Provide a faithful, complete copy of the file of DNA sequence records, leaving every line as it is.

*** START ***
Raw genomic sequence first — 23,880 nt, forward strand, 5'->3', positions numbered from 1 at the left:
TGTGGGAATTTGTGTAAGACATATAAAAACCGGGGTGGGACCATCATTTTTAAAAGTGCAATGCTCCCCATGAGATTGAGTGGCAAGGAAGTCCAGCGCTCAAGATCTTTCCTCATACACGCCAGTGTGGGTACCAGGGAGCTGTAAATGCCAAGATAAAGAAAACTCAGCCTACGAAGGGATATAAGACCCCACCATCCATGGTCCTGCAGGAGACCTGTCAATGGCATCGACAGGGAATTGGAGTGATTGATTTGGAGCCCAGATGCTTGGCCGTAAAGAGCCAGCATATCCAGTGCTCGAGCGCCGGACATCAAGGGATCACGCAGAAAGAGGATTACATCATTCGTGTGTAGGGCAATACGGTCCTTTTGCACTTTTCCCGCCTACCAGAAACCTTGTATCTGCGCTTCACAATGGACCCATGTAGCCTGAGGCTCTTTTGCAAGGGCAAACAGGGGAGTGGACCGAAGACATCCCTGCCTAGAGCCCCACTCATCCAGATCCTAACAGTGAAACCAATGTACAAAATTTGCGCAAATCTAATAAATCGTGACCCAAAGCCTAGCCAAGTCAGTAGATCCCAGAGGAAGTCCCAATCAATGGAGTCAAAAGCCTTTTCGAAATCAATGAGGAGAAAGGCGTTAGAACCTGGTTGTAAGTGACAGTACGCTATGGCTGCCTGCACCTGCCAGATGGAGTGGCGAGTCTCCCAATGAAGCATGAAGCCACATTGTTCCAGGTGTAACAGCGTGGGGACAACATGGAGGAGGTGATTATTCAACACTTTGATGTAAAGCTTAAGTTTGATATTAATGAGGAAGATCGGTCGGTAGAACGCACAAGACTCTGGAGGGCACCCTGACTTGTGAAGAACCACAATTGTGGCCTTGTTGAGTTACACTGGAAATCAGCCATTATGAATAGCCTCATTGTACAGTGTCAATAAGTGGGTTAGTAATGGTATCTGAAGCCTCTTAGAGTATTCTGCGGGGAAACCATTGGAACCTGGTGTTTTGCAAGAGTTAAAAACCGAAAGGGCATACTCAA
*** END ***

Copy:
Raw genomic sequence first — 23,880 nt, forward strand, 5'->3', positions numbered from 1 at the left:
TGTGGGAATTTGTGTAAGACATATAAAAACCGGGGTGGGACCATCATTTTTAAAAGTGCAATGCTCCCCATGAGATTGAGTGGCAAGGAAGTCCAGCGCTCAAGATCTTTCCTCATACACGCCAGTGTGGGTACCAGGGAGCTGTAAATGCCAAGATAAAGAAAACTCAGCCTACGAAGGGATATAAGACCCCACCATCCATGGTCCTGCAGGAGACCTGTCAATGGCATCGACAGGGAATTGGAGTGATTGATTTGGAGCCCAGATGCTTGGCCGTAAAGAGCCAGCATATCCAGTGCTCGAGCGCCGGACATCAAGGGATCACGCAGAAAGAGGATTACATCATTCGTGTGTAGGGCAATACGGTCCTTTTGCACTTTTCCCGCCTACCAGAAACCTTGTATCTGCGCTTCACAATGGACCCATGTAGCCTGAGGCTCTTTTGCAAGGGCAAACAGGGGAGTGGACCGAAGACATCCCTGCCTAGAGCCCCACTCATCCAGATCCTAACAGTGAAACCAATGTACAAAATTTGCGCAAATCTAATAAATCGTGACCCAAAGCCTAGCCAAGTCAGTAGATCCCAGAGGAAGTCCCAATCAATGGAGTCAAAAGCCTTTTCGAAATCAATGAGGAGAAAGGCGTTAGAACCTGGTTGTAAGTGACAGTACGCTATGGCTGCCTGCACCTGCCAGATGGAGTGGCGAGTCTCCCAATGAAGCATGAAGCCACATTGTTCCAGGTGTAACAGCGTGGGGACAACATGGAGGAGGTGATTATTCAACACTTTGATGTAAAGCTTAAGTTTGATATTAATGAGGAAGATCGGTCGGTAGAACGCACAAGACTCTGGAGGGCACCCTGACTTGTGAAGAACCACAATTGTGGCCTTGTTGAGTTACACTGGAAATCAGCCATTATGAATAGCCTCATTGTACAGTGTCAATAAGTGGGTTAGTAATGGTATCTGAAGCCTCTTAGAGTATTCTGCGGGGAAACCATTGGAACCTGGTGTTTTGCAAGAGTTAAAAACCGAAAGGGCATACTCAA